More than a thousand “SpiceHeads” and vendors descended on Austin this week, complete with bandanas, unicorn disguises, green capes, alien outfits, tattoos and kilts.
It wasn’t Halloween and it wasn’t part of a “Keep Austin Weird” campaign. It was SpiceWorld, the sixth and largest gathering of users of SpiceWorks’ free ad-supported network management and IT help desk software. The kitsch was not the usual “at the edges” trade show goofiness, but an essential part of SpiceWorks’ competitive edge.
Giving the mostly male, geeky IT support world a sense of community and fun generates tremendous engagement with the SpiceWorks site. Four and a half million IT pros visit the SpiceWorks site each month, spending 5.5 billion minutes in SpiceWorks (easily outpacing time on other tech sites just as TechTarget and CNET,) claimed co-founder and CEO Scott Abel. Most importantly, the ads and advice on SpiceWorks influenced more than $500 billion in IT purchases in the last year, he said.
Based on their browsing habits SpiceWorks serves up customized ads, along with the ability to solicit bids from advertisers such as CDW. One attendee called it “Facebook for Techies.”
(Customers download SpiceWorks’ ever-expanding stable of free software to run on their own servers, to ease concerns about SpiceWorks knowing too much about their internal systems. SpiceWorks collects data which it can use for services such as recruiting virtual focus groups for vendors.)
Community Uber Alles
It’s a model vendors and IT trade pubs have been trying to make work since the pre-Internet days of bulletin boards. But none of them thought to sweeten the pot with free software that solves real problems for the grunts in the trenches. None also gave so much control and recognition to folks who rarely get attention, much less respect, from tech giants.
SpiceWorks didn’t plan on such a central role for the community. It jumped on the bandwagon when it was how much heartfelt advice users were sharing. It ranges from problems with switches to bad bosses to charity drives for injured pets. SpiceHeads rate each other’s contributions, as well as those from the “Green Guy” vendor reps who answer questions and respond to complaints.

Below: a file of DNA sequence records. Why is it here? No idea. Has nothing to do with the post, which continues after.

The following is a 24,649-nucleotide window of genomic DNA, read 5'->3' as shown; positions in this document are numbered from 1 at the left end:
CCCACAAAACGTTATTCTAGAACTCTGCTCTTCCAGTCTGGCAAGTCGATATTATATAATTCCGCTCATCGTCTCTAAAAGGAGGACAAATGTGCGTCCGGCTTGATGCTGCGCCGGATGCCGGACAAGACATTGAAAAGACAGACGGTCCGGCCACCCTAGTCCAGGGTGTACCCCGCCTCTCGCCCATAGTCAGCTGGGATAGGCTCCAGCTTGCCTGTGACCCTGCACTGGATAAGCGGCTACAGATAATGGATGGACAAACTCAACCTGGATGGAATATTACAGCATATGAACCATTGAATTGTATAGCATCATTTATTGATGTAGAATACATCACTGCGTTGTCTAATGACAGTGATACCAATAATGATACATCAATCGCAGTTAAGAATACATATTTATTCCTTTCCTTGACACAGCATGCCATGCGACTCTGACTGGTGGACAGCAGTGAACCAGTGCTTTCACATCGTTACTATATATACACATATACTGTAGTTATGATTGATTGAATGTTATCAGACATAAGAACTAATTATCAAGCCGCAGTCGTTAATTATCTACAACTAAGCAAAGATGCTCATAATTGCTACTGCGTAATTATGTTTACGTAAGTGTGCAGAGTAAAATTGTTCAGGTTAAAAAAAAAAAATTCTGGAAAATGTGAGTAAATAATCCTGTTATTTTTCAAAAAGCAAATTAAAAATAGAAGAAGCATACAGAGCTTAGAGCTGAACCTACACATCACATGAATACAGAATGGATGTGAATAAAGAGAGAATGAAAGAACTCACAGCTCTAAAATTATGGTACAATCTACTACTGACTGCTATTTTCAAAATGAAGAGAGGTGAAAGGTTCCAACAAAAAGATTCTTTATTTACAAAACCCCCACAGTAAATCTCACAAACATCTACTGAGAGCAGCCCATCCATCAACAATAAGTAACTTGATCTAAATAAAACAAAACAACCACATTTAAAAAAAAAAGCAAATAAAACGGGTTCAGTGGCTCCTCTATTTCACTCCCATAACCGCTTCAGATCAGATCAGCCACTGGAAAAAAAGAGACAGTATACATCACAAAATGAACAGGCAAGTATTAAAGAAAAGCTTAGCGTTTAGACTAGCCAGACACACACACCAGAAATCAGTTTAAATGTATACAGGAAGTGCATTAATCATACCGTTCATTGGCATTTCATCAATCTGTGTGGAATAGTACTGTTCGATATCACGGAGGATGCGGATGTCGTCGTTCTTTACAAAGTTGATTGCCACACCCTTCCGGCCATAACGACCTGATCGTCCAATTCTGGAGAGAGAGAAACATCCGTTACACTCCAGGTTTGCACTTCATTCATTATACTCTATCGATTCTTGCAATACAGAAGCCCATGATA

The 225-employee company accepts — even depends on — real-time, unvarnished feedback from its users. So do vendors such as Pertino, which relied on SpiceHead suggestions in designing its Cloud VPN (virtual private network). SpiceHeads will even trash an ill-conceived vendor advertisement on the site, and a smart vendor will openly admit it’s wrong, thank the community for its guidance and even encourage SpiceHeads to spoof the ad.
Stick It to the Man
Knowing its customers usually toil in obscurity and rarely get noticed when things go right, SpiceWorks goes out of its way to celebrate them as heroes. Super-hero or fantasy themes abound, as in the orange dinosaur mascot “SpiceRex” or the – what else? – alien at the AlienVault unified security management booth.
SpiceWorks doesn’t compete with its advertisers, says Technical Program Manager David Bsbbitt, because it deliberately limits its own offerings to the 20% of capabilities that solve 80% of most customers’ needs. Enough SpiceWorks’ users, especially as their organizations grow, will always need more sophisticated or scalable products, leaving plenty of room for all. “You guys using tools developed by other software vendors is how we make money,” Abel told the audience.
SpiceWorks just announced APIs to encourage other vendors to integrate their offerings with SpiceWorks. One recent example is Fibrelinks’s MaaS360 mobile device management software. Like other vendors, FibreLink offers basic functionality for free, with other features such as the ability to wipe devices or reset passcodes, available at a discount for SpiceHeads.
The “we’re all in this together” sense of community is palpable. One attendee described her husband’s nervousness about her getting rides to the convention center from fellow SpiceHeads she’s never met. “If I’d trust them (for advice about) my network, why wouldn’t I trust them for a ride?” she replied.
Show Me the Money
The privately-held company is not yet making spicy profits, said Abel, but it “is not wildly negative” and is focusing on new features such as “user profiles” that help SpiceHeads showcase their skills and projects. The goal is not so much to move into the recruitment business a la LinkedIn, he says, but to keep more SpiceHeads on the site longer. Spiceworks is also beefing up its content creation services for vendors, especially in the fast-growing video segment.
If you’re looking to market to CIOs or CEOs, SpiceWorld is not yet the place. Khakis and a button-down shirt was over-dressed; jeans, or even shorts, and a “Back the F: /** Up” T-shirt (“F” as in “F” drive — get it?) were more typical. SpiceWorks has to keep managing its users’ expectations for new features they’d like to see but aren’t on SpiceWorks’ radar. And as they grow, it will be a challenge to keep their “SpiceHeads first” culture intact.
But if you want to reach passionate brand recommenders in the trenches – and are willing to take some tough feedback from them when you don’t deliver – SpiceWorks is unlike any other marketing channel I’ve seen.
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